DCR 24/18 Yes No Welded 18mm 85kg 390g £60
DCR 24/25 Yes No Welded 25mm 115kg 435g £60
DCR 24/30 Yes No Welded 30mm 120kg 485g £60
DT Swiss R460 DB Yes No Sleeve 23mm 110kg 450g £35
DT Swiss RR411 DB Yes Yes Welded 21mm 100kg 410g £65
DT Swiss RR511 DB Yes No Welded 32mm 120kg 490g £65
H Plus Son Hydra Yes No Welded 23mm ~110kg 450g £84
Kinlin 22t Disc Yes No Sleeve 22mm ~110kg 450g £45
Kinlin 31t disc Yes No Sleeve 31mm ~115kg 500g £55
Notubes Grail Yes No Welded 24.5mm ~100kg 460g £75
Ryde DP Comp Disc Yes Yes Sleeve 26mm 120kg 470g £52
Ryde Pulse Comp Disc Yes Yes Sleeve 25mm 90kg 425g £70
Velocity Aileron Yes No Sleeve 28mm ~125kg 460g £85


Carbon disc

Model Tubeless Compatible Depth Rider weight Weight Price
77 41c disc Yes 41mm 100kg 340g £900
Alto CCX40 Yes 40mm Unlimited 460g £468
Alto CCX56 Yes 56mm Unlimited 512g £492
DCR Premium 35mm Yes 35mm 115kg 410g £250
DCR Premium 51mm Yes 51mm 115kg 490g £250
ENVE 3.4 disc No 35/45mm Unlimited 415g £1050
ENVE 4.5 AR Yes 49/55mm Unlimited 440/450g £1050
ENVE 5.6 disc Yes 54/63mm Unlimited 450/470g £1050
ENVE 7.8 disc Yes 71/78mm Unlimited 514/549g £1050
Knight 34mm clincher disc No 35mm ~115kg 420g £650
MCFK 35mm Yes 35mm 125kg 355g £500
MCFK 55mm Yes 55mm 125kg 440g £500
WR Compositi C42 Alpha No 42mm 90kg 415g £950

A few more details on a some of the models above can be found below.  We update the site with information as often as possible, but if you want any details on any of these components, please feel free to contact us.  If you want any information on any of these carbon rims, please get in touch. 


DCR carbon rims

For details on DCR carbon rims.  Please visit the DCR carbon rims section on this site.


DCR 24/18 disc, £60/rim

Available in 28h only.

  • 24mm wide
  • 18mm deep
  • Welded joint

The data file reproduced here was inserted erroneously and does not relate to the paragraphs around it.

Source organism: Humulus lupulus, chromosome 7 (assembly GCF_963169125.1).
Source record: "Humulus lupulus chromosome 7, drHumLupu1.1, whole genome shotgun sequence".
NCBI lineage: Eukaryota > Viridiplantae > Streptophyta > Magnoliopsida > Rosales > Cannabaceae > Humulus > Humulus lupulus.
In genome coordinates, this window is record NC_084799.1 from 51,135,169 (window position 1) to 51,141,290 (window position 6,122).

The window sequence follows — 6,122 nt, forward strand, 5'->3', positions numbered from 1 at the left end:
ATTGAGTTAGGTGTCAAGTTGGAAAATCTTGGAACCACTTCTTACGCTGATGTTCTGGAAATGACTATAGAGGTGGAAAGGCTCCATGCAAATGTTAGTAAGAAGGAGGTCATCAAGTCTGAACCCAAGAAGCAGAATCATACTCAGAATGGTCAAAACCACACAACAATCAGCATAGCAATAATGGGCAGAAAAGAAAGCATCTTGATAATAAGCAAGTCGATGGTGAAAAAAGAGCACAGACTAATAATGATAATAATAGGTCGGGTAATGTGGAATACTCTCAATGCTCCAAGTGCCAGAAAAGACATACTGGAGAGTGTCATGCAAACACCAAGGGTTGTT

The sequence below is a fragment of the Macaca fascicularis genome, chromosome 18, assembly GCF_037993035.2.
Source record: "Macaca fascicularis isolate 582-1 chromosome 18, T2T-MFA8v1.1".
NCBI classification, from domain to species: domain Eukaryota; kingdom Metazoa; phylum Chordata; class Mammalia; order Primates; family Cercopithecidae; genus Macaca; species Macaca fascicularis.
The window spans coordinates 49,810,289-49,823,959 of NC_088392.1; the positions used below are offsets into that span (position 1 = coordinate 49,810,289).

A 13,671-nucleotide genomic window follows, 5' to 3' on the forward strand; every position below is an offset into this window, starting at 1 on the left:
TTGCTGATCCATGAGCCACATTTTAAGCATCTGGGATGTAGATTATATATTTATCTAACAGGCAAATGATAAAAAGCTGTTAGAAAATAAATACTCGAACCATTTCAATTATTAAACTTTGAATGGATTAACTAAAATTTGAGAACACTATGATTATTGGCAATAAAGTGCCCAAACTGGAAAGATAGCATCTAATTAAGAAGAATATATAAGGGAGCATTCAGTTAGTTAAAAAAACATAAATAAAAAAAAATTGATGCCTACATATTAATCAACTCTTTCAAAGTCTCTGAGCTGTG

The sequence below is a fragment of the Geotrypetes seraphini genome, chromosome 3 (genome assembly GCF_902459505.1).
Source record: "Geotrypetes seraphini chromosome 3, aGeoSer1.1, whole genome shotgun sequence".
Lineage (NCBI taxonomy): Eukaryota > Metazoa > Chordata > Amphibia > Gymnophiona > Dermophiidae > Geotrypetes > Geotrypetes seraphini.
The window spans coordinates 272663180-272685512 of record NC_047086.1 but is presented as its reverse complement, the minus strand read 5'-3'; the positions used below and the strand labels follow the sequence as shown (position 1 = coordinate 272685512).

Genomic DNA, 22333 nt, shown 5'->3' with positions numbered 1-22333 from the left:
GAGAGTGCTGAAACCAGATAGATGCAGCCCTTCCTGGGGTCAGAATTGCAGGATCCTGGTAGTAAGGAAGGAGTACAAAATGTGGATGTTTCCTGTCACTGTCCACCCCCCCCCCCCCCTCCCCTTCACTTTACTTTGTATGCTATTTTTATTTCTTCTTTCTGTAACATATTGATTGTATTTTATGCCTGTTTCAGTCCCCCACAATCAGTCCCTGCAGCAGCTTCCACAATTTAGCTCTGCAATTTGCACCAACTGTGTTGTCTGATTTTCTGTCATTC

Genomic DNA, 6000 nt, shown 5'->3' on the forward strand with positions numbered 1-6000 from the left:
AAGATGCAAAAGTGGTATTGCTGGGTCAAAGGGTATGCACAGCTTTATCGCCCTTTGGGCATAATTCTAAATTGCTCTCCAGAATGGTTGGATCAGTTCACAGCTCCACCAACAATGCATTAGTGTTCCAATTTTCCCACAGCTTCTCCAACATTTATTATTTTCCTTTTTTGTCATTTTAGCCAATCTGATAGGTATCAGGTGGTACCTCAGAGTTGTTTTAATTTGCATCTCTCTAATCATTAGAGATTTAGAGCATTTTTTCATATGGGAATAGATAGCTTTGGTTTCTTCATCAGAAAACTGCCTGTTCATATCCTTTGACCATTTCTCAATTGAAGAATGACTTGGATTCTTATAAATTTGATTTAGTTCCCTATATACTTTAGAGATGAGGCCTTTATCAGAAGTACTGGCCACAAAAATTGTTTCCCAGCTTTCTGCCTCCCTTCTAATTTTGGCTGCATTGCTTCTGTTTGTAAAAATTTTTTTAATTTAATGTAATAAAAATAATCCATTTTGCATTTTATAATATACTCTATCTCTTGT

• 6066-t6 alloy
  • 390g
  • Tubeless ready
  • Extra thick spoke beds

The lightweight of the road disc range.  85kg rider weight limit on this.  A much more limited rim than the very versatile 24/25.  However making lightweight disc rims available at affordable prices.  We nearly always recommend the much more practical 24/25 rim.  All DCR alloy rims are a matt black finish, shot blasted first, then anodised.  They have no decals on at all.


DCR 24/25 disc, 24/28h, black/silver, £60/rim24 . 25 disc

As ever the idea with the DCR components is to meet the demands of serious cyclists, so here are some vital statistics:

  • 24mm width
  • 25mm depth
  • Welded joint
  • 6066-t6 alloy
  • 425g
  • Tubeless ready
  • Extra thick spoke beds

From my perspective, the spoke beds is a very important element, but will likely be glossed over by those reading the stats.  They have actually been tested to withstand over 300kg, which is higher than any other rim I have seen results on.  The 6066 alloy is naturally stronger than the 6061 more commonly used and the heat treatment is applied to the rims after they have been extruded, rolled and welded.  That means you get the heat treatment on the weld as well, rather than essentially creating a weak point in the rim where it has been melted.